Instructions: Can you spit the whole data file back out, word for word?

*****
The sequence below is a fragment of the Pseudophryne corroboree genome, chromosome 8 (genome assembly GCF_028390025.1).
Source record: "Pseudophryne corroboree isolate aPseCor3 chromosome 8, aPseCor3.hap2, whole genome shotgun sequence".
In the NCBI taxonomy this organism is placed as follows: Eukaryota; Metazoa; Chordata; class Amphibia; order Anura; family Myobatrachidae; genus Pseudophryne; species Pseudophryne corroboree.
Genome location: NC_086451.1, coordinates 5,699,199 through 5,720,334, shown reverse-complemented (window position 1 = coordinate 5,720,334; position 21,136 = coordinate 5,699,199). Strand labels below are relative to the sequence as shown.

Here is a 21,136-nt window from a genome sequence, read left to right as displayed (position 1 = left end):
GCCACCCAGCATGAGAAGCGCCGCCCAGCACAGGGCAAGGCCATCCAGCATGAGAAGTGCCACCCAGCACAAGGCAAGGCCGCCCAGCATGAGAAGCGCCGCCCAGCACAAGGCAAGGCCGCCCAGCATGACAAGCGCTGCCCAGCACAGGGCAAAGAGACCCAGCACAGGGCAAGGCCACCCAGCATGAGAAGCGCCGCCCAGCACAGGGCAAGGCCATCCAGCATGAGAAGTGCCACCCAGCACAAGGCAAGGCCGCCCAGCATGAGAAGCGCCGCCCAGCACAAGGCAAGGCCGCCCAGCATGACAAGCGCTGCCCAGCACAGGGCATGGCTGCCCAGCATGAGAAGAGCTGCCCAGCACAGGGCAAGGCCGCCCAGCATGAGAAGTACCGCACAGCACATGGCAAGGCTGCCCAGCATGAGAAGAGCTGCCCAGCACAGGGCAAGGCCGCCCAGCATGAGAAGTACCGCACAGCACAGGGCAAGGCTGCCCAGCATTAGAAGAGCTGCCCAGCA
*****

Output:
The sequence below is a fragment of the Pseudophryne corroboree genome, chromosome 8 (genome assembly GCF_028390025.1).
Source record: "Pseudophryne corroboree isolate aPseCor3 chromosome 8, aPseCor3.hap2, whole genome shotgun sequence".
In the NCBI taxonomy this organism is placed as follows: Eukaryota; Metazoa; Chordata; class Amphibia; order Anura; family Myobatrachidae; genus Pseudophryne; species Pseudophryne corroboree.
Genome location: NC_086451.1, coordinates 5,699,199 through 5,720,334, shown reverse-complemented (window position 1 = coordinate 5,720,334; position 21,136 = coordinate 5,699,199). Strand labels below are relative to the sequence as shown.

Here is a 21,136-nt window from a genome sequence, read left to right as displayed (position 1 = left end):
GCCACCCAGCATGAGAAGCGCCGCCCAGCACAGGGCAAGGCCATCCAGCATGAGAAGTGCCACCCAGCACAAGGCAAGGCCGCCCAGCATGAGAAGCGCCGCCCAGCACAAGGCAAGGCCGCCCAGCATGACAAGCGCTGCCCAGCACAGGGCAAAGAGACCCAGCACAGGGCAAGGCCACCCAGCATGAGAAGCGCCGCCCAGCACAGGGCAAGGCCATCCAGCATGAGAAGTGCCACCCAGCACAAGGCAAGGCCGCCCAGCATGAGAAGCGCCGCCCAGCACAAGGCAAGGCCGCCCAGCATGACAAGCGCTGCCCAGCACAGGGCATGGCTGCCCAGCATGAGAAGAGCTGCCCAGCACAGGGCAAGGCCGCCCAGCATGAGAAGTACCGCACAGCACATGGCAAGGCTGCCCAGCATGAGAAGAGCTGCCCAGCACAGGGCAAGGCCGCCCAGCATGAGAAGTACCGCACAGCACAGGGCAAGGCTGCCCAGCATTAGAAGAGCTGCCCAGCA